Abu Dhabi


New York

Tuesday 20th March 2018

Terror Watch: Will Tunisia Witness More Attacks?

Counterterrorism & Security

Karim M. Saleh

Mon, 09 Jul 2018 10:15 GMT

There are fears in Tunisia that the country is facing a new wave of terror attacks following the killing on Sunday July 8th of six members of the security forces. A police unit from Gar Dimaou in the Jendouba region, close to the Algerian border, was ambushed during a regular patrol.

According to a report by the Counter Extremism Project, terrorism poses a threat to the very existence of a democratic Tunisian government. Before the Tunisian revolution in 2011 - which sparked the so-called Arab Spring -  homegrown Islamist extremism was minimal.

Following the revolution, an increase in civil liberties coupled with the collapse of neighbouring Libya saw a string of attacks on the country. Two terrorist groups, Ansar al-Sharia Tunisia (AST) and Okba Ibn Nafaa, have been responsible for nearly all of them. Both  organizations were previously associated with al-Qaeda but shifted their allegiance to Isis in 2014. These terrorist groups have principally targeted secular government officials, foreign tourists, and the Tunisian military.

U.N. experts estimated that approximately 5,500 Tunisians travelled to Syria to fight in the country’s civil war alongside a variety of different factions. By December 2015, this figure is estimated to have climbed to 6,000. An additional 1,000 to 1,500 Tunisians are estimated to have joined militant groups in neighbouring Libya.

According to The Economist, the flow is now reversing with fighters making their way home as the groups they had joined are pushed back.

The Tunisian interior ministry says 800 have already returned; Isis has encouraged them to carry out attacks in Tunisia and has claimed responsibility for several atrocities. Last March a large group of Tunisian Isis members crossed the border from Libya to stage an assault on Ben Gardane that left dozens dead. Tunisian security forces say they fear the possible “Somalification” of the country.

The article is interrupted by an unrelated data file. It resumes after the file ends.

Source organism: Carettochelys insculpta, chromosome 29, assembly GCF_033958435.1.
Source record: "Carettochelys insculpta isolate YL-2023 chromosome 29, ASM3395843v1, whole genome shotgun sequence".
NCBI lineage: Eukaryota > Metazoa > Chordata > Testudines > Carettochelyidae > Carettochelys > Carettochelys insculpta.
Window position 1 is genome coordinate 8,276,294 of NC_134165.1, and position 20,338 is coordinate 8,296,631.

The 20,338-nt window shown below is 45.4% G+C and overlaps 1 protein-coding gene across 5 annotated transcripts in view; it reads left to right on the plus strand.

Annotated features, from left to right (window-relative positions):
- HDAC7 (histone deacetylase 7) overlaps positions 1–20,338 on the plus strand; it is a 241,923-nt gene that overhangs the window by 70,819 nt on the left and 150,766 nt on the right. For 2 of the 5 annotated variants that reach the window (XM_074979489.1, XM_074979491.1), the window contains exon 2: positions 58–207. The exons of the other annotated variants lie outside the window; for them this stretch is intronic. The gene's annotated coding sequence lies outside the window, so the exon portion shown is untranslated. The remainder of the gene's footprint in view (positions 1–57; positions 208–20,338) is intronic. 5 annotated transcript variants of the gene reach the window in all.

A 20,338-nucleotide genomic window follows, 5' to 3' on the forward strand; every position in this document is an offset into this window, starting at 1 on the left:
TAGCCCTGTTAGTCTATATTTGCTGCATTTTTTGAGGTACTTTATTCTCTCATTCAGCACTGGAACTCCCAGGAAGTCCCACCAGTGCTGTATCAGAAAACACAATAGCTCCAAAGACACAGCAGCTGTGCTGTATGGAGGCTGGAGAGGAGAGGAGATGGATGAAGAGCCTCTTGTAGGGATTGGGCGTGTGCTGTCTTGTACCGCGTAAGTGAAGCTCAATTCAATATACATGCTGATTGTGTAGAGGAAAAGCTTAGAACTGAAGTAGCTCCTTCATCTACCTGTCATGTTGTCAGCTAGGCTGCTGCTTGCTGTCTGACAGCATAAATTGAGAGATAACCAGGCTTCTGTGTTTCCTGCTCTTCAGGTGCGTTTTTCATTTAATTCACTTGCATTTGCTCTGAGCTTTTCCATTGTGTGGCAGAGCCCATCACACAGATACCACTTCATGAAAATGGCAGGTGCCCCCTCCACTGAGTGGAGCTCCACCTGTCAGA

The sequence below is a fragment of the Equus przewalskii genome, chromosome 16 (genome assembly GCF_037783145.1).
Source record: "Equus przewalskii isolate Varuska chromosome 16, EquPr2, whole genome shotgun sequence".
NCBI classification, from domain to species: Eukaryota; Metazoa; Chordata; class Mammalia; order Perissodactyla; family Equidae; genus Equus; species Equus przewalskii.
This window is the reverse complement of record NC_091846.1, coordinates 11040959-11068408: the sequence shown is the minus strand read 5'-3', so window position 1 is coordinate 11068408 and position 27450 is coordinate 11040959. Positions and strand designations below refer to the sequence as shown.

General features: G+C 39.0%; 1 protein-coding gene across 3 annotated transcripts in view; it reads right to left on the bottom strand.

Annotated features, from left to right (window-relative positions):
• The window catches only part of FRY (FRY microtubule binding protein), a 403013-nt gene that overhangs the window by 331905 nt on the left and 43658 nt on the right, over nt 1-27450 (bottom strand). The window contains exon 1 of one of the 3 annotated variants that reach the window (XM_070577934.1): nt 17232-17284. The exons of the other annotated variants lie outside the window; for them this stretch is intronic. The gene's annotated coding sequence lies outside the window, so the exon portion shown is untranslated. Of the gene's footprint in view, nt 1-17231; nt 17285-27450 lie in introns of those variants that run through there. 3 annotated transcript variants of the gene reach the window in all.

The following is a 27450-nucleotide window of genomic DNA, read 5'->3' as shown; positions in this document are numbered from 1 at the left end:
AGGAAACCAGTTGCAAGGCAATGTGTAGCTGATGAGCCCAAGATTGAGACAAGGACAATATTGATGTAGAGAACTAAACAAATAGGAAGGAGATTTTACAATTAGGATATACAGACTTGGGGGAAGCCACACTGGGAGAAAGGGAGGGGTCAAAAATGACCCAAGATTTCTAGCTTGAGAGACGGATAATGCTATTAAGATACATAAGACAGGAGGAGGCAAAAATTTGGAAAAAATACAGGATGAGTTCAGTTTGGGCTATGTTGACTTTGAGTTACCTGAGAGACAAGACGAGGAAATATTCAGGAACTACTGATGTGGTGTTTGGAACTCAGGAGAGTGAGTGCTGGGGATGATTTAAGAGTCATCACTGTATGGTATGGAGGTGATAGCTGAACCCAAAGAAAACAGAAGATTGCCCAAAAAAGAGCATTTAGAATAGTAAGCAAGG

These returning fighters continue to operate relatively freely inside Tunisia despite regular government raids. The very long and porous border with Libya has historically allowed for the free flow of goods, weapons and fighters between the two countries.

The Tunisian government has made a big effort since 2015 to bolster its border security, and even closed its border with Libya in March 2016 after a deadly attack on the border town of Ben Gardane.

The Global Terrorism Index showed Tunisia falling to 4.62 in 2016 from 4.96 in 2015. The Index averaged 2.69 from 2002 until 2016, reaching an all time high of 4.96 in 2015 and a record low of 0.92 in 2006. The Index ranking for Tunisia is now expected to rise once again.

According to an analysis by Tracking Terrorism, fighting is concentrated in the mountainous border area with Algeria, in the Kasserine region, where a number of jihadist groups are based, including Okba Ibn Nafaa and AST.

The Kasserine region has become what one analyst has called “an informal headquarters” for jihadist groups due to the region’s proximity to the permeable border with Algeria, and its dire economy. These conditions have proved fertile ground for extremist recruitment. Fighting has also taken place near Jebel Chaambi, the highest point in Tunisia, close to the city of Kasserine.

AST and Okba Ibn Nafaa showed in 2105 they have the ability to launch attacks in the Tunisian capital and in other major cities.

“With the fall of Isis in Syria and its defeat in Iraq, local extremist groups in Tunisia are seeking to re-establish themselves as a vital effective force to spread violence again in their home country,” says Anne Wolf, North African affairs expert and political risk analyst at West Point’s Combating Terrorism Centre.

Wolf says that with the increasing activity of Tunisia’s returning fighters, the Tunisian government must increase coordination with neighbouring countries, especially Algeria.She acknowledges that deep mistrust between countries in north and west Africa continues to undermine cooperation, despite the fact that transnational threats from AQIM and al-Murabitun require a regional response.

“If cooperation can be achieved, Tunisia could launch the wide-ranging political, socio-economic and security reforms that are needed to tackle the root causes of radicalization, establish reintegration programs for fighters returning from Syria, and pave the way for an effective strategy against jihadists currently operating in Tunisia,” said Wolf.

Middle East